One of the biggest changes in the banking industry after the Great Depression was the separation of commercial and investment banking. It took the form of the Glass-Steagall Act, which went into effect in 1933. Glass-Steagall led to the separation of JPMorgan Chase (JPM) and Morgan Stanley (MS), but thanks to the effective repeal of Glass- Steagall in 1999, investment and commercial banking are now back together.
It may be worthwhile separating them again. After all, would you trust a bank that's owed money by a corporate borrower to underwrite honestly that companies' common shares? Banks that do this would be in economic conflict with the people buying the shares. That's because the reason a bank would make the secondary offering would be to raise cash to pay off the money that the company owes the bank.
And there's another reason for a buyer of those shares to be suspicious. When a company goes into bankruptcy, the banks are first in line to get the cash from liquidating that company's assets. Last in line are the common shareholders who almost always get wiped out in a bankruptcy.
When a bank underwrites a secondary offering of common shares, it is getting fees for managing the underwriting which could later enter bankruptcy -- leaving the company's liquidation value to the banks and nothing for those who got suckered into buying the common shares.
Banks face conflicts like this all the time. To resolve such conflicts, there are two choices.
* Re-separate commercial from investment banking. As discussed above, this was the law of the land between 1933 and 1999 when Glass-Steagall was effectively repealed. This law had the benefit of keeping the financial system from collapsing due to such conflicts. And re-instituting Glass-Steagall might help repair the trust that seems to have vanished from our financial markets.
* Allow commercial banks to do investment banking and disclose the conflict of interest to stock investors and let them decide whether they are comfortable taking on the risk. Any marginally sophisticated investor knows that common shares are at the bottom of the liquidation hierarchy, so that the bank that owns a company's debt will have an incentive to take actions that are in conflict with the interests of common shareholders in order to maximize how much the debt holders would get if the company liquidated.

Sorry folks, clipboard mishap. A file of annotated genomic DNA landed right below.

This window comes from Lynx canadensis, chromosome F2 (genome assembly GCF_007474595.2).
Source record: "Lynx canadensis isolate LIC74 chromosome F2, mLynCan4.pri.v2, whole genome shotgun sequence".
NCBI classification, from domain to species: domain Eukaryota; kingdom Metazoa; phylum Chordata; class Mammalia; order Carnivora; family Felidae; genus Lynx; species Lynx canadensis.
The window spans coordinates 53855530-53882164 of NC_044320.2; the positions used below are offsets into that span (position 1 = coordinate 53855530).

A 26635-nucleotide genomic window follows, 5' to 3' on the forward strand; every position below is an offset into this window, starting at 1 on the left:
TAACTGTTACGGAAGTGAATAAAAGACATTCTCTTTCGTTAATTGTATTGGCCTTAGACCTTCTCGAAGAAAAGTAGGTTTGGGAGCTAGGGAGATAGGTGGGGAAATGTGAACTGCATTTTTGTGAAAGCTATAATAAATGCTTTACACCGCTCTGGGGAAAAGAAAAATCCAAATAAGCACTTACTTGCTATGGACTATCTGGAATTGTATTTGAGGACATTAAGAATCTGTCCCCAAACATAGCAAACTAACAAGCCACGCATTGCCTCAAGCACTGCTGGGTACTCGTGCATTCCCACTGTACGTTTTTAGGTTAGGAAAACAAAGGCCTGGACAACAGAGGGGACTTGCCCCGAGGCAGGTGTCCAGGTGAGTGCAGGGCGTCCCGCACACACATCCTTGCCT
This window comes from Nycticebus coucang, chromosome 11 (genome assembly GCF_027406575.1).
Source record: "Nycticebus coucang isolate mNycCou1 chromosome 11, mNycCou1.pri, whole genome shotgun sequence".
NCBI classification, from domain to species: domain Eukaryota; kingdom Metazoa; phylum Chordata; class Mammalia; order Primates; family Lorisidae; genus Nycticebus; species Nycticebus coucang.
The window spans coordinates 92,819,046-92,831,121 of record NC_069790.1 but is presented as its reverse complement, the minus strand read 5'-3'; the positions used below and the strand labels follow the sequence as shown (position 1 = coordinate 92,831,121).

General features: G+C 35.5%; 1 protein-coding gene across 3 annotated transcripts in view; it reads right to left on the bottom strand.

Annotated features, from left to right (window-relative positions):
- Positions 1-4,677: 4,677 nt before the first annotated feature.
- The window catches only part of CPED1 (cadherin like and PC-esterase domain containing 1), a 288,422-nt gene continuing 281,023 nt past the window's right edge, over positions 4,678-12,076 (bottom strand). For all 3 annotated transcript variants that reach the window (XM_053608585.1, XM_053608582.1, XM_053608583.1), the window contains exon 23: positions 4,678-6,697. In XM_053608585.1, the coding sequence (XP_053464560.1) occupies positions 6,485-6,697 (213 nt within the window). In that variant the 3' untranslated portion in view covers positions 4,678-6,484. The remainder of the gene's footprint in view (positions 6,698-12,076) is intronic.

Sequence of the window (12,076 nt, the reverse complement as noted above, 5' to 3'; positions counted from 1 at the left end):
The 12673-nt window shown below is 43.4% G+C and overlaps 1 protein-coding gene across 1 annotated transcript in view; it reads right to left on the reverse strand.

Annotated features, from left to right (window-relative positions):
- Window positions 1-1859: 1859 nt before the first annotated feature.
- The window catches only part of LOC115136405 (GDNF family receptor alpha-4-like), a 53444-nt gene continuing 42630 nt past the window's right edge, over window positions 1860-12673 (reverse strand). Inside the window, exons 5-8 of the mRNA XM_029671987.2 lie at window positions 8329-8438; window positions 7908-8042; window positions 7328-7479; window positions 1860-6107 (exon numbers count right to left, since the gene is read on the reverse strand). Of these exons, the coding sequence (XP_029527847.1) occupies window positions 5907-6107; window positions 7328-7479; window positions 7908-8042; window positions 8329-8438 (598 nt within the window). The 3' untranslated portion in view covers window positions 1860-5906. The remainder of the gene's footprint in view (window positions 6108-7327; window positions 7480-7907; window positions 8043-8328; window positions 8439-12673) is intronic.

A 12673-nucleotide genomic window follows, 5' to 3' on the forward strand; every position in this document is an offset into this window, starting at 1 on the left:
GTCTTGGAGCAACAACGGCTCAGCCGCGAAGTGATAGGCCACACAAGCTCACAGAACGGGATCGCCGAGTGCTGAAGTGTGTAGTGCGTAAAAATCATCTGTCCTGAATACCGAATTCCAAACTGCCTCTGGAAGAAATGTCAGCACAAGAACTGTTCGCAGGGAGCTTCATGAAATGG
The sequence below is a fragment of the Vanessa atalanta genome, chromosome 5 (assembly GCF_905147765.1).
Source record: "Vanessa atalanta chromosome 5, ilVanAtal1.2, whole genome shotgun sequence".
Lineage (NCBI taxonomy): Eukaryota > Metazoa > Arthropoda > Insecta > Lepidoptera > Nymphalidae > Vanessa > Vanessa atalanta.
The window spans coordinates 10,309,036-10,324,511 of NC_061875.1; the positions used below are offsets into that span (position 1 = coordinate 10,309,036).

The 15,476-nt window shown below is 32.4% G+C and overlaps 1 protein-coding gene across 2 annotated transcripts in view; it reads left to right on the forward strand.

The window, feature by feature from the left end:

If a potential common stock investor is aware of such conflicts and decides to go ahead and invest anyway, then that investor assumes the risk.
The problem for the financial system is that unless a truly independent party -- instead of the bank handling the offering -- is preparing the documents for the secondary offering, then there might be a temptation for the bank to leave out information that would lower the proceeds from that offering.
However, if that secondary offering prospectus discloses clearly all the risks to a potential common stock investor, then I think the ethical burden on the bank would be lifted.
Nevertheless, given the inherent conflict of interest between the bank and the common shareholders -- I would be very reluctant to invest in such a secondary offering.
Peter Cohan is president of Peter S. Cohan & Associates. He also teaches management at Babson College. His eighth book is You Can't Order Change: Lessons from Jim McNerney's Turnaround at Boeing. He has no financial interest in the securities mentioned.